In this Oct. 6, 2021, file photo, Central Maine Power utility lines are seen in Pownal. Credit: Robert F. Bukaty / AP

AUGUSTA, Maine — The parent company for Central Maine Power Co. has poured nearly $3 million into a new political committee since September in an effort to quash a referendum aiming to replace the embattled utility with an elected board.

The fight over a consumer-owned utility will likely die down in the coming months because proponents may not have enough signatures for a referendum this year and look set to aim for the 2023 ballot. The heavy spending teases another pricey race over utility policy after voters rejected the CMP corridor last year after a record $90 million in campaign spending.

Supporters of replacing CMP and Versant Power with a quasi-public utility run by an elected board launched a referendum campaign in August after Gov. Janet Mills vetoed a bill this summer that would have sent a similar referendum to the voters. Backers need to submit more than 63,000 signatures by Jan. 31 to make the ballot this year.

The proposal has faced pushback from CMP and Versant, with CMP’s parent, Avangrid, funding a political committee called Mainers for Affordable Energy to fight it. The group, which has received just shy of $3 million and spent roughly $1.8 million through the end of December, is also backing a countervailing referendum that would require voters to approve billions in debt needed to fund a utility buyout.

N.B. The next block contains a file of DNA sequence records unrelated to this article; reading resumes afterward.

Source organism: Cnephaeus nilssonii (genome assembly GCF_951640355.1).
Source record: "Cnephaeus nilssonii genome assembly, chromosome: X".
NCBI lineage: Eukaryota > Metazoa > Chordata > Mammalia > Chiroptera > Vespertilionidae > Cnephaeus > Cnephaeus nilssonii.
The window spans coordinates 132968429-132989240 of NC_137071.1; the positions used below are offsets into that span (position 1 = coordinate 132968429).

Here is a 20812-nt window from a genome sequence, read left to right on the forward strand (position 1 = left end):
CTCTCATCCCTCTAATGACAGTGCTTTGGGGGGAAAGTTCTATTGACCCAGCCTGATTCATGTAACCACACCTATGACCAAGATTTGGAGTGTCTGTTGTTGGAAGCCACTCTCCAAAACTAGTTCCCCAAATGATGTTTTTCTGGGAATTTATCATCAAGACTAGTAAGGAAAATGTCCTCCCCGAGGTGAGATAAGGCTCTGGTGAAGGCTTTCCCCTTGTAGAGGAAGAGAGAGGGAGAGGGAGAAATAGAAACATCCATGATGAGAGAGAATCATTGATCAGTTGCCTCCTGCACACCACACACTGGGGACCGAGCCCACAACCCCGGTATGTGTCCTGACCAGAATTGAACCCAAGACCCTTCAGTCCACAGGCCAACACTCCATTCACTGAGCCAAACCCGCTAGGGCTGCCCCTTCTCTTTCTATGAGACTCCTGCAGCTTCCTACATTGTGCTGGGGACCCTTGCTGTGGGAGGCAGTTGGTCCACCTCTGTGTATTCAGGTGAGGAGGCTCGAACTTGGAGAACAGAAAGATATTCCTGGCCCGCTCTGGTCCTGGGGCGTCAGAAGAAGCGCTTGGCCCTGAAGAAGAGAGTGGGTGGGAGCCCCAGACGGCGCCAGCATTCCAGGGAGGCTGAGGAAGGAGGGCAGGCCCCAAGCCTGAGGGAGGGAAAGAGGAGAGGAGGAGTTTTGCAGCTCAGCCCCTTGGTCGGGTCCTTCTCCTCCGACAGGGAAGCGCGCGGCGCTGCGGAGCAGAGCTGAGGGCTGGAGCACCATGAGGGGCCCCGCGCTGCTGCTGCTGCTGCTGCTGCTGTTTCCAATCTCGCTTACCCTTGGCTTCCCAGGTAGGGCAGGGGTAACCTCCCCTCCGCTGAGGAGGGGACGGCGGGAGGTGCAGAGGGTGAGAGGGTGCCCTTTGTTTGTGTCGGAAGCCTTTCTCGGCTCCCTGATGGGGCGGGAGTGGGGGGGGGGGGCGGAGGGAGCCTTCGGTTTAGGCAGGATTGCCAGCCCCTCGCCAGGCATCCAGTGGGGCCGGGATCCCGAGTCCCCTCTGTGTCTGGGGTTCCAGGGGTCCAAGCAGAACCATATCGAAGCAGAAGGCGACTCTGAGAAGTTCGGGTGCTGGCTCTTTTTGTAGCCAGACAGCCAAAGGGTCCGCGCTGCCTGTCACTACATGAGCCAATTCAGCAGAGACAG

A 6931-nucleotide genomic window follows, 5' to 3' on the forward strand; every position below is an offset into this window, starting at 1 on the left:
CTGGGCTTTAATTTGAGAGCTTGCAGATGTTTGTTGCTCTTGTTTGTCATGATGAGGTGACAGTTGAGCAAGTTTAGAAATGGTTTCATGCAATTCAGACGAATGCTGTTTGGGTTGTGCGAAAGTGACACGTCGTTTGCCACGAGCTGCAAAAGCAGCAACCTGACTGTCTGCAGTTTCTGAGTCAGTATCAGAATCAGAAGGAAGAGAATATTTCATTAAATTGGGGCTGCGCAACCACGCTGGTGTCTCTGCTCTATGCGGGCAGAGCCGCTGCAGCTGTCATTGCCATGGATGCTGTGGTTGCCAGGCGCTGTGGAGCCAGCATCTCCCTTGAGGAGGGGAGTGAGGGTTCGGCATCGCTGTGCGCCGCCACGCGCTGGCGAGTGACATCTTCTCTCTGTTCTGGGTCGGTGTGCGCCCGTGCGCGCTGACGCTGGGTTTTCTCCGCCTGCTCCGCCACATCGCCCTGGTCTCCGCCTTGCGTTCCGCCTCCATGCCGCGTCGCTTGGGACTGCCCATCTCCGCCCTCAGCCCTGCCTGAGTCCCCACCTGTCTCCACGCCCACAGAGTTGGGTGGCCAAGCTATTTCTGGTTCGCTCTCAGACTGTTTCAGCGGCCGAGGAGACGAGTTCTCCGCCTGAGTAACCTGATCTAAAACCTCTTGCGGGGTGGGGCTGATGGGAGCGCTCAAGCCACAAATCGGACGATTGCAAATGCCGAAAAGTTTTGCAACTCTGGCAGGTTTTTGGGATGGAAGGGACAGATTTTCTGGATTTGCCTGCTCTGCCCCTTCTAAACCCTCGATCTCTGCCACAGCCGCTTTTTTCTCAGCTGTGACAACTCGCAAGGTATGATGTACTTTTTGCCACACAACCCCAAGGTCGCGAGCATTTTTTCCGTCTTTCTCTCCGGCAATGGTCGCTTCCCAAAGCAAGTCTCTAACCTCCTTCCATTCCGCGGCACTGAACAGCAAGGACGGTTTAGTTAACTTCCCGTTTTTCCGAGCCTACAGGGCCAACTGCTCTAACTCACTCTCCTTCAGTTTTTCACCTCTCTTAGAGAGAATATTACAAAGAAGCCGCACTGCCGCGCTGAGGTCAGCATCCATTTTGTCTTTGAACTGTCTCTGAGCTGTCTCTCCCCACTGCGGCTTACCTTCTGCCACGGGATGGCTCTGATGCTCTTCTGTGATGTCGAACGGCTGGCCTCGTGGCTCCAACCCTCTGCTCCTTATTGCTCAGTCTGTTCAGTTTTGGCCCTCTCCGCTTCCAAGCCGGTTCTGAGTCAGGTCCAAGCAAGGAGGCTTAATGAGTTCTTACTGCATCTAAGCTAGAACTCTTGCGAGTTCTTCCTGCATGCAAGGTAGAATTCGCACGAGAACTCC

The bulk of Mainers for Affordable Energy’s spending — a little more than $1 million — went toward digital advertising, according to a report filed with the Maine Ethics Commission on Tuesday ahead of a midnight deadline for state-level candidates and political groups.

The effort to establish a consumer-owned utility comes on the heels of the successful referendum campaign by CMP opponents to block its proposed $1 billion hydropower corridor in western Maine, although CMP is still challenging the referendum results in court.

But while opponents of the corridor project reaped in funds from energy companies that saw hydropower as a threat to their business here, proponents of the consumer-owned utility do not have the same financial backing in their attempt to take down CMP.

Our Power, the group pushing the referendum, had raised more than $125,000 through Sep. 30 and spent most of that total, according to campaign finance filings. Its end-of-year report to Maine’s ethics regulator was not yet available Tuesday morning.